Tips for Travelling

Canadian Traveler, Insurance, travel insurance

Travel medical insurance continues to be very important for Canadians traveling outside of their home province.  If you are traveling outside of your home province, consider these tips:

  • Find out if your group benefits plan includes travel medical insurance.
    Check your employee benefits booklet, ask your plan administrator, or call The Benefits Trust.  If your group benefits plan does not include travel medical insurance, there are a lot of other resources available to Canadians.  Contact an independent insurer like Expert Travel Financial Security (etfsinc.com) or Travel Underwriters (travelunderwriters.com); CAA and other member associations may offer this coverage; or ask your travel agent.
  • Check the terms and conditions of your travel insurance plan.
    Individual or personal travel insurance plans, and group travel insurance through an employer’s benefits plan, can be different.  The duration of coverage can vary a lot, from just a few days, up to 60 days of travel or more.  Individual plans may have restrictions for pre-existing conditions, while group travel insurance through an employer’s plan generally won’t have pre-existing condition limitations.  Review the policy or booklet for your travel medical insurance, or contact the insurance company with questions.
  • Make sure you have a travel assist card.
    When your group benefits plan includes travel medical insurance, you should be given a travel assist card with toll free or collect call phone numbers.  If you have a sudden, unexpected medical emergency while traveling, these emergency phone numbers give immediate access to the travel assist service provider.  Ask your plan administrator for a card if you don’t have one, or can’t find it.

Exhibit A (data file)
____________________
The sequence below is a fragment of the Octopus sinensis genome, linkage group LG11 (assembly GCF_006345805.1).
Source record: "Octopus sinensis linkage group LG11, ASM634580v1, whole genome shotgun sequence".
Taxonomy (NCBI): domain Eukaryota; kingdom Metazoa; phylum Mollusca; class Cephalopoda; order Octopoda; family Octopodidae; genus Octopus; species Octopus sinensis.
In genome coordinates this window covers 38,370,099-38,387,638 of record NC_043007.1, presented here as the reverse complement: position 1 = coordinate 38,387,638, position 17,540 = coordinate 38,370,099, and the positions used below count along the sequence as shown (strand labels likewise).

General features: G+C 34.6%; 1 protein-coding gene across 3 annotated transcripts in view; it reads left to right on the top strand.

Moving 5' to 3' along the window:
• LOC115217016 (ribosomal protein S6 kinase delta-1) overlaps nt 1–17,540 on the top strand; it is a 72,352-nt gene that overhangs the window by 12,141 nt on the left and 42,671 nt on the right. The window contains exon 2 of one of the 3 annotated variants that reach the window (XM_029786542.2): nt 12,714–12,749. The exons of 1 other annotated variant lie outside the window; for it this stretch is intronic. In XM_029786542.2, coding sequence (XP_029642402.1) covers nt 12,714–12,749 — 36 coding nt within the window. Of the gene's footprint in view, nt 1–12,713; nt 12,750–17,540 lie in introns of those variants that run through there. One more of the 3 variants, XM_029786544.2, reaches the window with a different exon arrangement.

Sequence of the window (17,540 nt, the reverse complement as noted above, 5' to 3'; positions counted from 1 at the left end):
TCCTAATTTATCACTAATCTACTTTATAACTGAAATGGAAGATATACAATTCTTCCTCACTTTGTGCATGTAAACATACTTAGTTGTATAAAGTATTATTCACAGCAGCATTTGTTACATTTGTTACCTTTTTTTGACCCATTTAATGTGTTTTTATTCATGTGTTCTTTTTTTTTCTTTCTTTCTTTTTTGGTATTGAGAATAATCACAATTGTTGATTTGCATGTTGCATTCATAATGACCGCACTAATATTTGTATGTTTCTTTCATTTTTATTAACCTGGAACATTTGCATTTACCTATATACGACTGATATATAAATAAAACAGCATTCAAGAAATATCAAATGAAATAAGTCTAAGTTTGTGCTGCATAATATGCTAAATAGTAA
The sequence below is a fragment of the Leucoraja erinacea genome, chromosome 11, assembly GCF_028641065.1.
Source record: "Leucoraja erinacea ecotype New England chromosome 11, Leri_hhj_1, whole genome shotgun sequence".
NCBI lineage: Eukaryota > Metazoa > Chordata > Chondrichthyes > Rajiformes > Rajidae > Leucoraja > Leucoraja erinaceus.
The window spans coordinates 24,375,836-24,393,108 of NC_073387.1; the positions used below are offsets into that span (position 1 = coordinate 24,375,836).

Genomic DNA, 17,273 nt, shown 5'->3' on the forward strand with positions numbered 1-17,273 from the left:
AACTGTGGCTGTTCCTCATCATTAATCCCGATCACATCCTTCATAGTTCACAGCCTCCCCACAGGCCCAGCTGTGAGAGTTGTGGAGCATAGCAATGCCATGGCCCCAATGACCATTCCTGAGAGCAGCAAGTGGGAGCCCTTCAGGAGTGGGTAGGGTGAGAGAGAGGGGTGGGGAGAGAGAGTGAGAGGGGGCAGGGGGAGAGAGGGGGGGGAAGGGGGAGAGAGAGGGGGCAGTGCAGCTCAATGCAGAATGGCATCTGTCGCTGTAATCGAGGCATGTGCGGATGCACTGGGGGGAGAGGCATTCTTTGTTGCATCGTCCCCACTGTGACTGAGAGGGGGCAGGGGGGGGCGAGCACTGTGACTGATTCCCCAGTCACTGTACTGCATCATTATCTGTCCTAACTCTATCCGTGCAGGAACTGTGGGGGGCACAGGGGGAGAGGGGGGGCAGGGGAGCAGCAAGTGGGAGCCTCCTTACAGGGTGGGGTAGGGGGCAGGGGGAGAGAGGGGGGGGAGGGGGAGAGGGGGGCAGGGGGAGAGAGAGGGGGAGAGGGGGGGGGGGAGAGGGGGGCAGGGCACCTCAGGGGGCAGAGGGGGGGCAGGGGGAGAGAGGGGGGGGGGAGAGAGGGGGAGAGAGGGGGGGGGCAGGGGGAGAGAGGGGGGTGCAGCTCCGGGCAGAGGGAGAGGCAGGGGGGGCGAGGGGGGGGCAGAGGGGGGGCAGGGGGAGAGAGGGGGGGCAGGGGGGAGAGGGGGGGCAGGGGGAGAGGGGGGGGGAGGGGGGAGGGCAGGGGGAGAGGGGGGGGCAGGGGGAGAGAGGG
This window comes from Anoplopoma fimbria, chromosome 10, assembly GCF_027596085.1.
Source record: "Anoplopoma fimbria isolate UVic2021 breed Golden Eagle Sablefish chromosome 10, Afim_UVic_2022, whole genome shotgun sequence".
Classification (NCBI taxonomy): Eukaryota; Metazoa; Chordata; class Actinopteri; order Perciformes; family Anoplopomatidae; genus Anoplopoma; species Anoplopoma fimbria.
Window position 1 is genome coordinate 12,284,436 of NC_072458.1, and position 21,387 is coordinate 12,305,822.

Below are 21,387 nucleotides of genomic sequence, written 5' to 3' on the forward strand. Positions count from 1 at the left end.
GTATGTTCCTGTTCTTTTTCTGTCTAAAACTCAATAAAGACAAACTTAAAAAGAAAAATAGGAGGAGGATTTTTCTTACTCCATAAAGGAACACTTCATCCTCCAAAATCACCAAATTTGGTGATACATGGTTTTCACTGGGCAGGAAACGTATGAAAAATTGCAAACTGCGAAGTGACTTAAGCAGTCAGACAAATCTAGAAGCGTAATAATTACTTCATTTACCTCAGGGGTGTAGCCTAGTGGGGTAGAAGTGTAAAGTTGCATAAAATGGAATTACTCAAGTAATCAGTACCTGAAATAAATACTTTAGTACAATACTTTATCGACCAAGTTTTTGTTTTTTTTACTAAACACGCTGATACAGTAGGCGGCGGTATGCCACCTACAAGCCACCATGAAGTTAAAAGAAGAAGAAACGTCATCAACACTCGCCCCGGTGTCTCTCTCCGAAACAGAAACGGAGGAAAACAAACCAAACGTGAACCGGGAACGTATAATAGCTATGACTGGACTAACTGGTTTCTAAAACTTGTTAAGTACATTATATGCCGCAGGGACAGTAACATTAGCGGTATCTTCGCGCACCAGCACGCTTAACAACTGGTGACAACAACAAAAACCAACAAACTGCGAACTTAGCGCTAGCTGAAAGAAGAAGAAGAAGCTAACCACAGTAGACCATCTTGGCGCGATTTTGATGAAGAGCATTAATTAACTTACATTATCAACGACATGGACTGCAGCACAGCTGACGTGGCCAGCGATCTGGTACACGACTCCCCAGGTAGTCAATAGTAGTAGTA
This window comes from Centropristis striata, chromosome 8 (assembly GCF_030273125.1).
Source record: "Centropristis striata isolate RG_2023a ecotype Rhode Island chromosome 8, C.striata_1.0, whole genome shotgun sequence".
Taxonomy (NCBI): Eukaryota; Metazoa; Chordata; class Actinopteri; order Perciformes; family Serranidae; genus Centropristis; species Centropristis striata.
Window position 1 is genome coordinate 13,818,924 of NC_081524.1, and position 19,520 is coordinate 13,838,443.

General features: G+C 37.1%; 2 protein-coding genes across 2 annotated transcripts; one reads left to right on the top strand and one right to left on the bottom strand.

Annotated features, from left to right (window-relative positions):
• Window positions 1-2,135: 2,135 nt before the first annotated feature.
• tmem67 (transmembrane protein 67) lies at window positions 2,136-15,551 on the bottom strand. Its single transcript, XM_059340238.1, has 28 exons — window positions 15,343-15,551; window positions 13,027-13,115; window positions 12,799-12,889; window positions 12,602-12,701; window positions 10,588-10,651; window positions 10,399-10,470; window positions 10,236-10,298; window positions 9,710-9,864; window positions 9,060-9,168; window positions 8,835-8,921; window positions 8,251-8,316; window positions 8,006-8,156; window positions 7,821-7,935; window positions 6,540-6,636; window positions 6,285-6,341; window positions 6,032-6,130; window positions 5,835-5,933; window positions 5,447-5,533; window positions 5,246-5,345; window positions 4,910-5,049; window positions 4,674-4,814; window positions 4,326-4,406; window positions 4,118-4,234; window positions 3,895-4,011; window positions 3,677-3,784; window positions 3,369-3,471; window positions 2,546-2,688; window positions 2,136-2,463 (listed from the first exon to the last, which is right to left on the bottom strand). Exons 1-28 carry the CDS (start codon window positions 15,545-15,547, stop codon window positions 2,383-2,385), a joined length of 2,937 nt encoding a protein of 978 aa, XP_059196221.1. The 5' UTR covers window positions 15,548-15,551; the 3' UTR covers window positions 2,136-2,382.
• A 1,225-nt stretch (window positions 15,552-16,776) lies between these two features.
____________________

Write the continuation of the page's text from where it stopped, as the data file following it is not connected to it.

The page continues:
• Take your travel assist card with you.
    When you travel outside your home province, it’s a good idea to make copies of the travel assist card.  Put copies in suitcases, carry-on bags, backpacks, or purses.  If one item is lost in transit, you still need to have a copy of these important phone numbers in case of a medical emergency.  We also suggest emailing the information or a scan of the card to yourself.  Use a web-based email so you can access it from anywhere.
  • Don’t wait until you get home to open a claim.
    If you have a sudden, unexpected illness or injury while traveling, all travel insurers recommend that you call at the time of incident, or as soon as possible.  Travel assist services can help with a wide range of issues including translation of foreign language, emergency transportation home if medically required, and may even guarantee payment to a hospital or service provider.  It’s best to call as soon as you can so you can access these services.

If you have any questions about the coverage included in your employee benefits plan, please contact us by phone, fax, or email.

(Photo Courtesy of: Paula Reedyk)

About Mike Ignatz

Mike Ignatz has managed Business Development at The Benefits Trust since 2005. His drive and focus has helped The Benefits Trust provide better benefits plans to small and mid-sized businesses throughout Canada.

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